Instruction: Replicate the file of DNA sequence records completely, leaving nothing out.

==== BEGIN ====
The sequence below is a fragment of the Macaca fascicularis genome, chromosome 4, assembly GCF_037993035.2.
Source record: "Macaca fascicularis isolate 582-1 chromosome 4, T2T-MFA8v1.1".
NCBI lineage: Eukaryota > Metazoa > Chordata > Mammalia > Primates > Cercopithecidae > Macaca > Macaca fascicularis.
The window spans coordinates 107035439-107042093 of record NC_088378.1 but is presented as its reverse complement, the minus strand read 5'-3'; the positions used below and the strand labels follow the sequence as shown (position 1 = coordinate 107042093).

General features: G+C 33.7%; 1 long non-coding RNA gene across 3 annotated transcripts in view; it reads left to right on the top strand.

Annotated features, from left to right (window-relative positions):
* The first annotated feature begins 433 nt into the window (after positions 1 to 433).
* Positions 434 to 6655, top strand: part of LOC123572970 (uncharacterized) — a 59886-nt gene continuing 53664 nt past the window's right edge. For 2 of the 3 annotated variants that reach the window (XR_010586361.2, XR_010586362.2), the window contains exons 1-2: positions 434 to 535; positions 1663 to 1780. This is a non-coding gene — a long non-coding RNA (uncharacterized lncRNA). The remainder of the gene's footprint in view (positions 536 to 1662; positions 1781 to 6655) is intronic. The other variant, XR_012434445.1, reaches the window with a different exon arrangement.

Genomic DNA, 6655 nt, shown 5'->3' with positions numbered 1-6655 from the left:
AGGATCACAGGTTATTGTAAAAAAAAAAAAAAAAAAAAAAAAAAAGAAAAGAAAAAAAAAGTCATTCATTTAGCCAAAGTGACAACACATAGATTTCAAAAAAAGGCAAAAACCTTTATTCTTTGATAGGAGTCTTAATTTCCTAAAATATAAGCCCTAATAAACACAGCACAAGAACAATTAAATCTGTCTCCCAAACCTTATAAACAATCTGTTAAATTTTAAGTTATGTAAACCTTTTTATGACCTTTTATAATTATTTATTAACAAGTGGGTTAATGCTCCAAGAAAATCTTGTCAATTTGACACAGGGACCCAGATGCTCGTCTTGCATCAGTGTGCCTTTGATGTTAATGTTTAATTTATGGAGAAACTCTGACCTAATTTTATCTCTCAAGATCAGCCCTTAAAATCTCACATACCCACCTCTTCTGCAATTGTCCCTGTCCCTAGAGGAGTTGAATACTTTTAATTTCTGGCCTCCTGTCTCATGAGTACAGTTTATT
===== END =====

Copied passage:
The sequence below is a fragment of the Macaca fascicularis genome, chromosome 4, assembly GCF_037993035.2.
Source record: "Macaca fascicularis isolate 582-1 chromosome 4, T2T-MFA8v1.1".
NCBI lineage: Eukaryota > Metazoa > Chordata > Mammalia > Primates > Cercopithecidae > Macaca > Macaca fascicularis.
The window spans coordinates 107035439-107042093 of record NC_088378.1 but is presented as its reverse complement, the minus strand read 5'-3'; the positions used below and the strand labels follow the sequence as shown (position 1 = coordinate 107042093).

General features: G+C 33.7%; 1 long non-coding RNA gene across 3 annotated transcripts in view; it reads left to right on the top strand.

Annotated features, from left to right (window-relative positions):
* The first annotated feature begins 433 nt into the window (after positions 1 to 433).
* Positions 434 to 6655, top strand: part of LOC123572970 (uncharacterized) — a 59886-nt gene continuing 53664 nt past the window's right edge. For 2 of the 3 annotated variants that reach the window (XR_010586361.2, XR_010586362.2), the window contains exons 1-2: positions 434 to 535; positions 1663 to 1780. This is a non-coding gene — a long non-coding RNA (uncharacterized lncRNA). The remainder of the gene's footprint in view (positions 536 to 1662; positions 1781 to 6655) is intronic. The other variant, XR_012434445.1, reaches the window with a different exon arrangement.

Genomic DNA, 6655 nt, shown 5'->3' with positions numbered 1-6655 from the left:
AGGATCACAGGTTATTGTAAAAAAAAAAAAAAAAAAAAAAAAAAAGAAAAGAAAAAAAAAGTCATTCATTTAGCCAAAGTGACAACACATAGATTTCAAAAAAAGGCAAAAACCTTTATTCTTTGATAGGAGTCTTAATTTCCTAAAATATAAGCCCTAATAAACACAGCACAAGAACAATTAAATCTGTCTCCCAAACCTTATAAACAATCTGTTAAATTTTAAGTTATGTAAACCTTTTTATGACCTTTTATAATTATTTATTAACAAGTGGGTTAATGCTCCAAGAAAATCTTGTCAATTTGACACAGGGACCCAGATGCTCGTCTTGCATCAGTGTGCCTTTGATGTTAATGTTTAATTTATGGAGAAACTCTGACCTAATTTTATCTCTCAAGATCAGCCCTTAAAATCTCACATACCCACCTCTTCTGCAATTGTCCCTGTCCCTAGAGGAGTTGAATACTTTTAATTTCTGGCCTCCTGTCTCATGAGTACAGTTTATT